A new report by an international consortium of leading astronomers sets out recommendations to transform our understanding of the Universe in the next decade. Astronomers from Stockholm were involved in writing this report.
The ASTRONET Science Vision and Infrastructure Roadmap 2022-2035 is the latest comprehensive roadmap produced by the ASTRONET network of European funding agencies communities and research organisations.
ASTRONET is an independent consortium whose aim is to create a common science vision for all European astronomy by convening diverse groups to describe the challenges facing some of the biggest questions in science. Garrelt Mellema from the Department of Astronomy represents the Swedish Research Council on the board of ASTRONET.
Panels including over 100 scientists from across Europe fed into the report and a series of public consultations were also held to ensure that it reflected the breadth of views within astronomy. These panels included Matthew Hayes and Jorrit Leenaarts from the department of astronomy at Stockholm University.
These established key priorities, such as understanding the origin of the Universe and the evolution of planets in our Solar system, as well as making recommendations on the facilities and resources needed to meet these priorities. A continued supply of highly trained and motivated researchers will also be fundamental to progress and societal engagement.
In making its recommendations, the report considers recently published visions provided by the European Space Agency, NASA, and advisory bodies such as the particle astrophysics consortium.
The aim of the report is to create an openly accessible resource for policy makers and science leaders to support informed decisions that more effectively and efficiently direct scientific discovery.
The previous ASTRONET Science Vision and Infrastructure Roadmap (published in 2007 and revised in 2015) included recommendations which fed into proposals for world famous scientific infrastructure such as the European Southern Observatory (ESO) Extremely Large Telescope and the Square Kilometre Array Observatory (SKAO).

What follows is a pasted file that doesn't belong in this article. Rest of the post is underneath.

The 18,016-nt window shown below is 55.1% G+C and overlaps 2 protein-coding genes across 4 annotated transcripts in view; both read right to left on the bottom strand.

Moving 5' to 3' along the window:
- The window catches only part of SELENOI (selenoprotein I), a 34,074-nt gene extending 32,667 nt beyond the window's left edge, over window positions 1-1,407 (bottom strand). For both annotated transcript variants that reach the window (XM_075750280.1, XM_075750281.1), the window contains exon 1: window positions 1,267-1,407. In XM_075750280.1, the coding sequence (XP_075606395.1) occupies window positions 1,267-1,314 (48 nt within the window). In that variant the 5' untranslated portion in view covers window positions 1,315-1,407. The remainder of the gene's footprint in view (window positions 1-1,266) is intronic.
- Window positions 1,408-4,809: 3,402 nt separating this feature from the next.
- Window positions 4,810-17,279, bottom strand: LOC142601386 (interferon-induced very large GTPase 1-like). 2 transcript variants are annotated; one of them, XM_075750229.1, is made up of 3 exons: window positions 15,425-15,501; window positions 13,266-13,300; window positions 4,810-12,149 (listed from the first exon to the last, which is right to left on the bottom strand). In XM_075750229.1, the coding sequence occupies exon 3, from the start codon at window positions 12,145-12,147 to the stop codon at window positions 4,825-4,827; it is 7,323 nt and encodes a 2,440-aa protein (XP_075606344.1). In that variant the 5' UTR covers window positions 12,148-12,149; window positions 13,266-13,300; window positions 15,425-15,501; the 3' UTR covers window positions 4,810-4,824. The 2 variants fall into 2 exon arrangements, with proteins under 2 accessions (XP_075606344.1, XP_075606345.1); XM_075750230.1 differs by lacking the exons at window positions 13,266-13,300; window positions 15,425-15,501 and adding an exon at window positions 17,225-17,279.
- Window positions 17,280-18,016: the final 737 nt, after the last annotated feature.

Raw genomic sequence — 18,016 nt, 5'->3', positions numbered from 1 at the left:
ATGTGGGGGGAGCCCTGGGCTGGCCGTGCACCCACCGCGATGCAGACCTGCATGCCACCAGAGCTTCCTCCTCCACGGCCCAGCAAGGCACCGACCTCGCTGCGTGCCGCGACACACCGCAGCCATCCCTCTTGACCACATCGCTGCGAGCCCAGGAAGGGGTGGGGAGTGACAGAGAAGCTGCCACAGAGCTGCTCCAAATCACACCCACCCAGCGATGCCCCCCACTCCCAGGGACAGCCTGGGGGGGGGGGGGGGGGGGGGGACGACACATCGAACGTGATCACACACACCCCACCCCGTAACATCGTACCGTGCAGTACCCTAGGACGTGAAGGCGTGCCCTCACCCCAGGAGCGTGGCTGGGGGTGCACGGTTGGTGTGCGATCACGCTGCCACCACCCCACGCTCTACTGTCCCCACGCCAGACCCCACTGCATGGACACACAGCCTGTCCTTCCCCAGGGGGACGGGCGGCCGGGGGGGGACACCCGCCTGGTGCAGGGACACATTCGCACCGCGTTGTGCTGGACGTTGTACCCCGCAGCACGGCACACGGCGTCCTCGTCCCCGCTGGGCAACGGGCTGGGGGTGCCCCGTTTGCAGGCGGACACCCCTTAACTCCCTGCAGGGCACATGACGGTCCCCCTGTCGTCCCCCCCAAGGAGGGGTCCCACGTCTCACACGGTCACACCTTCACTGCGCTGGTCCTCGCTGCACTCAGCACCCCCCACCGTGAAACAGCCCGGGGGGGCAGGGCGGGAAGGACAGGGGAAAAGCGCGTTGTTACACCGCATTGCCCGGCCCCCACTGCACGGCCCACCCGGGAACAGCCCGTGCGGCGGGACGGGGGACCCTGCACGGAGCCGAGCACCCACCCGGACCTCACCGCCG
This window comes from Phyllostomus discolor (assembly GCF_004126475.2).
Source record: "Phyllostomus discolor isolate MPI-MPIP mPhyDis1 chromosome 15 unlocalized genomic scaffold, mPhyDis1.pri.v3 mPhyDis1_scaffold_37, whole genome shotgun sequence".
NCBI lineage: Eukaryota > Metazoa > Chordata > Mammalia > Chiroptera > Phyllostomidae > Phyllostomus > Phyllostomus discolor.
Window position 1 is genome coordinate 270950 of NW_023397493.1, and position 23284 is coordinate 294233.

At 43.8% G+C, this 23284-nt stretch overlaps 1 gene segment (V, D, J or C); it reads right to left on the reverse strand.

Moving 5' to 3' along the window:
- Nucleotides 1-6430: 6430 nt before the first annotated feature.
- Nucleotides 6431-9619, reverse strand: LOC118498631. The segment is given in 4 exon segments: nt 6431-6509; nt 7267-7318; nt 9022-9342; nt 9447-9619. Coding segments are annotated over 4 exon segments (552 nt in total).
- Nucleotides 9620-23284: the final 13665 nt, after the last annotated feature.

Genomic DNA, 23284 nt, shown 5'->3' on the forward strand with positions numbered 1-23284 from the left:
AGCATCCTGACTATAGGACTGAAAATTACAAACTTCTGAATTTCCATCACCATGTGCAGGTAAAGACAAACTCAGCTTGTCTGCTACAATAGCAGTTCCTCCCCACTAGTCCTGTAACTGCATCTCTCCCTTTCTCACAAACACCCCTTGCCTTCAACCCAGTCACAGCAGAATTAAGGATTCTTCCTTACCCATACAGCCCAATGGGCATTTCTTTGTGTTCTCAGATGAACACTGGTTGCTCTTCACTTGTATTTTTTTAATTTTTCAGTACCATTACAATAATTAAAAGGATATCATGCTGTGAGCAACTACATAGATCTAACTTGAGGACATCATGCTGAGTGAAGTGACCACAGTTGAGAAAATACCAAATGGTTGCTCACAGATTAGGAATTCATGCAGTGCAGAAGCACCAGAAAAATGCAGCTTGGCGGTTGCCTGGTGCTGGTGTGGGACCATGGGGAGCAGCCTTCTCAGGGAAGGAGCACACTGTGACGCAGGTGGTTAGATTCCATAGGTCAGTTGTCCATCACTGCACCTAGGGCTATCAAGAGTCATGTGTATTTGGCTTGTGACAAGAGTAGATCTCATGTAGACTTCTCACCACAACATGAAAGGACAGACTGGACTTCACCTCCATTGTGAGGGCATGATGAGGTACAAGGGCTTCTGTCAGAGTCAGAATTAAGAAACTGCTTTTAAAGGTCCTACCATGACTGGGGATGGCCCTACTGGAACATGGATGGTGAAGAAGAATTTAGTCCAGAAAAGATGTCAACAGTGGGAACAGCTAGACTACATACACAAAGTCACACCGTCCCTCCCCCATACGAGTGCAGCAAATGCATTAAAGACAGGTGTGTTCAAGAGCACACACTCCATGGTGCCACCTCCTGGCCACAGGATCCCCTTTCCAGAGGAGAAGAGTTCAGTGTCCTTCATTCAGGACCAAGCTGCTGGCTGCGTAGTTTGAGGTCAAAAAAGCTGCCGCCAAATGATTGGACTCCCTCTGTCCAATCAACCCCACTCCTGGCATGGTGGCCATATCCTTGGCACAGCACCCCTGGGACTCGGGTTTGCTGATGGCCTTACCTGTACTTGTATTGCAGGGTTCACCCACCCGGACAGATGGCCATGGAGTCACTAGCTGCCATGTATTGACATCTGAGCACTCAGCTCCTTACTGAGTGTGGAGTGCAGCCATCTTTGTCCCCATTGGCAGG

Through recommendations such as these, the ASTRONET Roadmap has become a valuable source of information on research efforts which benefit both the international research community.
Professor Amelie Saintonge, Professor of Astrophysics at University College London and lead editor of the report, said:
“The technology behind the facilities that allow for groundbreaking Astronomical discoveries often takes decades to mature. This is why it is essential to take a long term and global look at our scientific priorities, as we do in the ASTRONET Science and Infrastructure Roadmap.”
“The Roadmap highlights the need for a balanced and integrated infrastructure where large flagship observatories are complemented by smaller rapid-response facilities, computation and data centers, as well as laboratory facilities and technology development infrastructures.
“Another growing priority of the community is that Astronomical research is conducted in a sustainable and equitable manner, that also fulfils our roles as educators and responsible citizens.
“The report highlights the importance of including these considerations right at the first moments of decision making.”
You can read the full report and learn more about ASTRONET on the Astronet website
This article was first publishing on 4 May by Stockholm University.